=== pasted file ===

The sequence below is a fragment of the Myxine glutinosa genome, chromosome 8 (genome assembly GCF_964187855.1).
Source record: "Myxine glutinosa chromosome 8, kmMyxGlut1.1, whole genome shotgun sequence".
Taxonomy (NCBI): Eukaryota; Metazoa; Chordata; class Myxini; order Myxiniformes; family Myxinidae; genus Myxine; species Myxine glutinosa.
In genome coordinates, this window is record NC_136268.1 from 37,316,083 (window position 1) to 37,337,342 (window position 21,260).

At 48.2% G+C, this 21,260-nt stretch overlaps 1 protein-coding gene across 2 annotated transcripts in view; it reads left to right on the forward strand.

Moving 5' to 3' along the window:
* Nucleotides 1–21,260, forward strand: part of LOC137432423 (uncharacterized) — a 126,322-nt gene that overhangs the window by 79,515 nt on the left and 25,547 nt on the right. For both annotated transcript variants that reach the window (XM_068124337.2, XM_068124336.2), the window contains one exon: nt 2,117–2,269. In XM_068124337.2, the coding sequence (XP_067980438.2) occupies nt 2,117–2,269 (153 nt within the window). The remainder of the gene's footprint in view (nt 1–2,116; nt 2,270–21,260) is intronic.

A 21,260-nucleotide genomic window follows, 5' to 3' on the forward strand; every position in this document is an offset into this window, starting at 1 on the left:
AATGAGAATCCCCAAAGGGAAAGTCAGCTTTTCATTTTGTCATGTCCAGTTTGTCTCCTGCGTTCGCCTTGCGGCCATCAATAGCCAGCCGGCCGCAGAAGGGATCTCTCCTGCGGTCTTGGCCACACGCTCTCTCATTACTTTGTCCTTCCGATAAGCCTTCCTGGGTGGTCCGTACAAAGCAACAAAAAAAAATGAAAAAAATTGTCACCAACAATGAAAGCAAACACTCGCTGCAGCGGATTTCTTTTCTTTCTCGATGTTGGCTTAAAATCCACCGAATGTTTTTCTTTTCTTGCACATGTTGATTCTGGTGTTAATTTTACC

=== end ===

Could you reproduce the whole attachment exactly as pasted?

The sequence below is a fragment of the Myxine glutinosa genome, chromosome 8 (genome assembly GCF_964187855.1).
Source record: "Myxine glutinosa chromosome 8, kmMyxGlut1.1, whole genome shotgun sequence".
Taxonomy (NCBI): Eukaryota; Metazoa; Chordata; class Myxini; order Myxiniformes; family Myxinidae; genus Myxine; species Myxine glutinosa.
In genome coordinates, this window is record NC_136268.1 from 37,316,083 (window position 1) to 37,337,342 (window position 21,260).

At 48.2% G+C, this 21,260-nt stretch overlaps 1 protein-coding gene across 2 annotated transcripts in view; it reads left to right on the forward strand.

Moving 5' to 3' along the window:
* Nucleotides 1–21,260, forward strand: part of LOC137432423 (uncharacterized) — a 126,322-nt gene that overhangs the window by 79,515 nt on the left and 25,547 nt on the right. For both annotated transcript variants that reach the window (XM_068124337.2, XM_068124336.2), the window contains one exon: nt 2,117–2,269. In XM_068124337.2, the coding sequence (XP_067980438.2) occupies nt 2,117–2,269 (153 nt within the window). The remainder of the gene's footprint in view (nt 1–2,116; nt 2,270–21,260) is intronic.

A 21,260-nucleotide genomic window follows, 5' to 3' on the forward strand; every position in this document is an offset into this window, starting at 1 on the left:
AATGAGAATCCCCAAAGGGAAAGTCAGCTTTTCATTTTGTCATGTCCAGTTTGTCTCCTGCGTTCGCCTTGCGGCCATCAATAGCCAGCCGGCCGCAGAAGGGATCTCTCCTGCGGTCTTGGCCACACGCTCTCTCATTACTTTGTCCTTCCGATAAGCCTTCCTGGGTGGTCCGTACAAAGCAACAAAAAAAAATGAAAAAAATTGTCACCAACAATGAAAGCAAACACTCGCTGCAGCGGATTTCTTTTCTTTCTCGATGTTGGCTTAAAATCCACCGAATGTTTTTCTTTTCTTGCACATGTTGATTCTGGTGTTAATTTTACC